Edit: I would not expect the FED to actually acknowledge the ZeroHedge article at all if it were false. Not many people read that website, so I wouldn't know why they would skyline themselves like that. Unless its a case of "The lady doth protest too much, methinks".
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  #63  
Old 18 January 2016, 17:34
edd1e22 edd1e22 is offline
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Those are some serious allegations being made by zerohedge. My take is that a member of the board such as Chris Doyle said something along those lines and someone else construed it as him speaking for the fed.

That site has good info but some of the articles they publish can be questionable.
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  #64  
Old 18 January 2016, 19:36
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There is no doubt in my mind that another stock market crash is coming this year, and probably the second "dip" in the long awaited "double dip" recession, which, quite frankly, amazes me that it took two entire Presidential terms to get to.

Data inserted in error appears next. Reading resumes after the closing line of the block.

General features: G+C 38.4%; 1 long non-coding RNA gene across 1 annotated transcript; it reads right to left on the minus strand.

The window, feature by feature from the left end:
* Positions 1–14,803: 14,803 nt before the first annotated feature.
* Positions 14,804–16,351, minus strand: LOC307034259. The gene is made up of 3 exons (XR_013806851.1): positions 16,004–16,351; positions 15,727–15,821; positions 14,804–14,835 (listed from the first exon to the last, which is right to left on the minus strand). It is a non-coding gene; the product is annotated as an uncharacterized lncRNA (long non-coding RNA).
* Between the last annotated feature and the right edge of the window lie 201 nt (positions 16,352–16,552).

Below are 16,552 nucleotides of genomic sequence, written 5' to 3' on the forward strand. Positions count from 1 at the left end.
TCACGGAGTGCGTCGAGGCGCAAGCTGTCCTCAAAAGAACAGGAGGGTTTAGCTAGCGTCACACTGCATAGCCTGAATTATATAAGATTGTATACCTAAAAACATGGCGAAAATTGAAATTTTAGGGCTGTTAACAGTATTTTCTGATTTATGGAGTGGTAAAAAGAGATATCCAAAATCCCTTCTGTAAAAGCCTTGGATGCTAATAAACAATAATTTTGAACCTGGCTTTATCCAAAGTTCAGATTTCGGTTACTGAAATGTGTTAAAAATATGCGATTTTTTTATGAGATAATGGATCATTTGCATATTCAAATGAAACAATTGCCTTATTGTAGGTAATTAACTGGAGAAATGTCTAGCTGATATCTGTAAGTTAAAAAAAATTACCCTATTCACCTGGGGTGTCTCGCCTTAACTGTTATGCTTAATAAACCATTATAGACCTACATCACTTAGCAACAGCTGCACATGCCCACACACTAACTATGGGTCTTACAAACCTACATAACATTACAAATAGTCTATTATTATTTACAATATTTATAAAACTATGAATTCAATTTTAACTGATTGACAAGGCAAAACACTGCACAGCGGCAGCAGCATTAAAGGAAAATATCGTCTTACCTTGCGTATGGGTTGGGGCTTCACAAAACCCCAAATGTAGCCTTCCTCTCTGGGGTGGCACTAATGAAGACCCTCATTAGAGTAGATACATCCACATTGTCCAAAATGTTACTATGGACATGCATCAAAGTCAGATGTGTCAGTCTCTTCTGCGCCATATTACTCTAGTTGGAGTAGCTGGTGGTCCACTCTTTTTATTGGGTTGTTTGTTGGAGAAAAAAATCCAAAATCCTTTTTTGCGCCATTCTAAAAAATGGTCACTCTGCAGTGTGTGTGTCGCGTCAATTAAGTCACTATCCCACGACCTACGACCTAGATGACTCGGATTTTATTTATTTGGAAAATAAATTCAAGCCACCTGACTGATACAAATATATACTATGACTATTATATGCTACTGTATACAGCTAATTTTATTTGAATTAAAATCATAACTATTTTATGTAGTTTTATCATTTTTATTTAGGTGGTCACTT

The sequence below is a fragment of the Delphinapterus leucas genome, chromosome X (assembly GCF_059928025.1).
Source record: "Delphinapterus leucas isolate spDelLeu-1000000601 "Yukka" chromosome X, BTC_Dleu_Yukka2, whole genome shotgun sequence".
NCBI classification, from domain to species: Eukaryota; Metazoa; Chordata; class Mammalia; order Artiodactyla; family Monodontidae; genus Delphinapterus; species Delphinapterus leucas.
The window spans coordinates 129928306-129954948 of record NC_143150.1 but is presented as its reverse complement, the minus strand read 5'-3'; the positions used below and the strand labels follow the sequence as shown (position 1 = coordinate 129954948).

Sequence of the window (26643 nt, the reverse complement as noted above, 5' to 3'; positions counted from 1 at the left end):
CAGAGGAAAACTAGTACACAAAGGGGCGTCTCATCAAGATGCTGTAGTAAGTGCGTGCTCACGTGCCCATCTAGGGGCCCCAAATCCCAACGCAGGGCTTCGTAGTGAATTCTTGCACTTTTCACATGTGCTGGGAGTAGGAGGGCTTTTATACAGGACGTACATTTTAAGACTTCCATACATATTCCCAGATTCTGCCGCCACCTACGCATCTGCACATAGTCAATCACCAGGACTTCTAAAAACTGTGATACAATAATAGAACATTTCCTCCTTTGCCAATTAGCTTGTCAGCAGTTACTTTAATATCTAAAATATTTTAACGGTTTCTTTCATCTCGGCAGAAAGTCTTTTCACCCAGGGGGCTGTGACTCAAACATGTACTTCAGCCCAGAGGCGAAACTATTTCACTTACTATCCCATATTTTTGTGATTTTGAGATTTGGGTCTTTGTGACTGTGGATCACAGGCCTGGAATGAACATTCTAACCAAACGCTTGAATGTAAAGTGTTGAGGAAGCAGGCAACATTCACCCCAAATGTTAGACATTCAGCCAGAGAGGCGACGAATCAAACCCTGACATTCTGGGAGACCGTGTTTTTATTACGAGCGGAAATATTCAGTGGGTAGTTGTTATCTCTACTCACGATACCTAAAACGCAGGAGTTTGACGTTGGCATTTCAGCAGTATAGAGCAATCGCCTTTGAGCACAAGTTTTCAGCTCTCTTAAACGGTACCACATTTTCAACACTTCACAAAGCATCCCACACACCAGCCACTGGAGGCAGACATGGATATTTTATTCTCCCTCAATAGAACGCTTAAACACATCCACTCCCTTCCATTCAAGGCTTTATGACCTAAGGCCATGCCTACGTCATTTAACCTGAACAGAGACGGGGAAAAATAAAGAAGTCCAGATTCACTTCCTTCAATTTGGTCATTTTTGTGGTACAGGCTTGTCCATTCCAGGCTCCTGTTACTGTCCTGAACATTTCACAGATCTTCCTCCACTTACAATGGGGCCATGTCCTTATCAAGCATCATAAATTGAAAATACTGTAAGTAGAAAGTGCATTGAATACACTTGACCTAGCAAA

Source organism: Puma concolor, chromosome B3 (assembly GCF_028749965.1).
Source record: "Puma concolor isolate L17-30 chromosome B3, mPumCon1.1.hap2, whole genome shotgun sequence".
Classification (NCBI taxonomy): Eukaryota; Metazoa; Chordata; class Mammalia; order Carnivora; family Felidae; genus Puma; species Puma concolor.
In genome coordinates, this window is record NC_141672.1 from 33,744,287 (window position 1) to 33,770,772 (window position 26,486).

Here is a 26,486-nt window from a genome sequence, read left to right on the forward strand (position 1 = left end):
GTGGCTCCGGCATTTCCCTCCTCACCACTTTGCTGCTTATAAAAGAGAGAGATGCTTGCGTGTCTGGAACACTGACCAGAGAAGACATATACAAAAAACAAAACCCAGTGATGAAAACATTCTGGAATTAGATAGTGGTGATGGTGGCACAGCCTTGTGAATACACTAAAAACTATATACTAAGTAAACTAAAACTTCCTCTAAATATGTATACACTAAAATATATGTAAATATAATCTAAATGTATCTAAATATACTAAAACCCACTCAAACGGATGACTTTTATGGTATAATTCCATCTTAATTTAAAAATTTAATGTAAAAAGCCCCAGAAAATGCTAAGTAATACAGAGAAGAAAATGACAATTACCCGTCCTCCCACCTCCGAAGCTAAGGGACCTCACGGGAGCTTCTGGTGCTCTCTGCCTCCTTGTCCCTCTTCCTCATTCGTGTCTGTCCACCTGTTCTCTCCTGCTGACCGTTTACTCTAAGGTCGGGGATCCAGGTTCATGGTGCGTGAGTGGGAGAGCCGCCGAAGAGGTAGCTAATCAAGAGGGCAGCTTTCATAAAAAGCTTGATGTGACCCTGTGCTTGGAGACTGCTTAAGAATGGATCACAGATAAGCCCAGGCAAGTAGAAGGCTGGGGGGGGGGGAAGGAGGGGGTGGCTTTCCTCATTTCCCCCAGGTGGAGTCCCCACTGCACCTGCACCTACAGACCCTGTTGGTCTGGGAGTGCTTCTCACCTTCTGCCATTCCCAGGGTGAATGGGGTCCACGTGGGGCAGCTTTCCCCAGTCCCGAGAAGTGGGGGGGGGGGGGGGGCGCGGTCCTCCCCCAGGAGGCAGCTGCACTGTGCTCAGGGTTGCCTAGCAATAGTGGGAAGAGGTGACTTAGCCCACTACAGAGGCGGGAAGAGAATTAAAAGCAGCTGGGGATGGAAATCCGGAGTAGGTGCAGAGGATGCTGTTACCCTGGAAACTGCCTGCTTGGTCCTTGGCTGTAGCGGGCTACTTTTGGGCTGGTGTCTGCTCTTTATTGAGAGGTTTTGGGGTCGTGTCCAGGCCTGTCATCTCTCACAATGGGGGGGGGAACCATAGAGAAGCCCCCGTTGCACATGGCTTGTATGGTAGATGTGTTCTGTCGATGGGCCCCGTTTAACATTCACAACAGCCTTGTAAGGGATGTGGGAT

I do, however, think that this kind of event is completely distinct from an "end of civilization" event where the number of bullets in your basement is going to be the ultimate arbiter of how well you weather the storm. I think a lot of people here have the two confused with each other. Economic problems don't mean people gunning each other down in the streets wholesale. We have these things from time to time, always have.

I think a lot of people actually want there to be a civilization level ending event (or at least think they do) for whatever reason. IDK if its just to justify their enormous expenditures for weapons and survival gear, if they are manifestly unhappy with their station in life and feel they'd fare better as the local warlord than laboring away at a lousy job, or if they are just so disgusted with the idea of how things run in the world on a marco level that they just want to see it all burn.

Personally, I enjoy my life and my time with my family, and would like to see things work out in the long run, rather than to have our way of life torn asunder (although I am prepared for it if it happens). I think people underestimate how ugly it could get, and how you are going to navigate that ugliness with a family in tow, especially one with young children. It blows my mind that people actually relish the idea of everything we know comnig apart at the seams.